The story must also be fiction but it can be any genre.  Although Sally is looking for realism, she is happy for any genre ranging from contemporary to sci-fi.

Your narrator does not need to be unreliable either.

As the word limit is only 2000 words, it is advisable to stick to a minimal cast of characters.

The deadline for the contest is 4th April. Entry is free to NWC members, or £3 for non-members.  For full details of the competition, please visit the competition page.

The NWC would like to thank Sally for her thought-provoking talk and excellent advice.  We would also like to thank everyone who attended.

Our next meeting is Tuesday 21st March at the Anteros Arts Foundation.  Phyllida and Gill will announce the winners of the Impressing the Publisher competition.

We hope to see you there!

anteros-map

Save

Norwich Writers' Circle

A Productive Evening

Our manuscript evening on Tuesday 21st February was a success.  We welcomed three visitors and one new member.

manuscript-evening-1

We tried a slightly different format than usual, breaking off into smaller groups.  Those who brought work waited for each member of the group to read it and then received feedback.  Overall, the evening was productive, enjoyable and informative.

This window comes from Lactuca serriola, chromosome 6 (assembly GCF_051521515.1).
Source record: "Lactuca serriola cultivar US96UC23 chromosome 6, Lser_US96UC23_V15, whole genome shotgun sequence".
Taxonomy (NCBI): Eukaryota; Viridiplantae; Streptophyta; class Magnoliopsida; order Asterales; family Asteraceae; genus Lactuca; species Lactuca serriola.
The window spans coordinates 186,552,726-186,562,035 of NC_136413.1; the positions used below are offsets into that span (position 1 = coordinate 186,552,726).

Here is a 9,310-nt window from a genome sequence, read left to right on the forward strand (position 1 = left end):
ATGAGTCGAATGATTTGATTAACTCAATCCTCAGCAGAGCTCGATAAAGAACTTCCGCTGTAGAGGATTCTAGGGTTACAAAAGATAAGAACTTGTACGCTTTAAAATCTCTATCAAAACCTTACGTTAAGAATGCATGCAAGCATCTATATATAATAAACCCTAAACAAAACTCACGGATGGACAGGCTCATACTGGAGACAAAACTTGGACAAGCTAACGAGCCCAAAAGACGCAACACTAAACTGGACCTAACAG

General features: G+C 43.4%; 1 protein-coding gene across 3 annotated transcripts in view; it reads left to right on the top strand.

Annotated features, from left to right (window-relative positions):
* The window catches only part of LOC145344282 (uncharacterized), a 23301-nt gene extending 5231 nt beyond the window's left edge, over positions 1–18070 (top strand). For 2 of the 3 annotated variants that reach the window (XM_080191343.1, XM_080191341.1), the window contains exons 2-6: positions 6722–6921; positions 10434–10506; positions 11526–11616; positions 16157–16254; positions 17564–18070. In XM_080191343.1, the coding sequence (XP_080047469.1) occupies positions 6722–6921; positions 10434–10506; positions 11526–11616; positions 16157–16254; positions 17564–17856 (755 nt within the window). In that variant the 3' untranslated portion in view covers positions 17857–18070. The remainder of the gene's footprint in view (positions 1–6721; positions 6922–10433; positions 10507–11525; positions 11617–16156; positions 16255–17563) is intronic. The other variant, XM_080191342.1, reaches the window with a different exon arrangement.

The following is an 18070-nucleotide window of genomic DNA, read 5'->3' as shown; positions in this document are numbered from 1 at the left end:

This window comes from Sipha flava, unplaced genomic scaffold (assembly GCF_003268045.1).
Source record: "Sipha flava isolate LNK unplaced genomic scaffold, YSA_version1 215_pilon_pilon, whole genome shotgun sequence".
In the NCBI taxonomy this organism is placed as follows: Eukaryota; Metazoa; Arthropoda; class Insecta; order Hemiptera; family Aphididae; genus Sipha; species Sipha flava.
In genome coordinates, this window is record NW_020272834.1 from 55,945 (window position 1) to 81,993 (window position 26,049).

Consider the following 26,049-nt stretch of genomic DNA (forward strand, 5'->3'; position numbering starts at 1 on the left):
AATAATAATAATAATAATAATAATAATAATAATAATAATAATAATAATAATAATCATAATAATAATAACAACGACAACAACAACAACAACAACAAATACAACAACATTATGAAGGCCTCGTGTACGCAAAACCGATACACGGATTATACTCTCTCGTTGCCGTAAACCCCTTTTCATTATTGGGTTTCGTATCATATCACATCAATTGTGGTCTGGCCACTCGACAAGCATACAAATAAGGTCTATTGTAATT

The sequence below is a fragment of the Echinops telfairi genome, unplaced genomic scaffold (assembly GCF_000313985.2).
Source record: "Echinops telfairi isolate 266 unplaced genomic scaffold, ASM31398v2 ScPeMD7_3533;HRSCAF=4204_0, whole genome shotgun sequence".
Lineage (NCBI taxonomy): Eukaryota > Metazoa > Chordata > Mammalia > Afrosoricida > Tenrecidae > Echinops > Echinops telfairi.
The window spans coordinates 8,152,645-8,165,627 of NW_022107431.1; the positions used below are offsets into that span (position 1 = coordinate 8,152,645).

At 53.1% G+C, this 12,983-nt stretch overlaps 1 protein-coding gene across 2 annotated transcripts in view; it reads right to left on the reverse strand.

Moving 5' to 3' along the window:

We had the pleasure of reading poetry, fantasy, historical fiction, young adult, comedy, biography, academic and science fiction.

Our next manuscript evening is 20th June.

In the meantime, our next meeting is Tuesday 7th March.  Not only will we be launching our third competition of the year, but S. E. Craythorne, the adjudicator, will be giving a talk about the joys and struggles of working with an unreliable narrator as well as exploring how ‘reliable’ any realistic narrator can be.

We hope to see you there.

Norwich Writers' Circle

Manuscript Evening

WordPress Writing Brown Pen

We’re having a manuscript evening on Tuesday 21st February.  Attendees will be able to read their work in small groups and receive constructive feedback.

You can bring poetry, fiction, non-fiction – whatever you’re working on, we’d love to read it!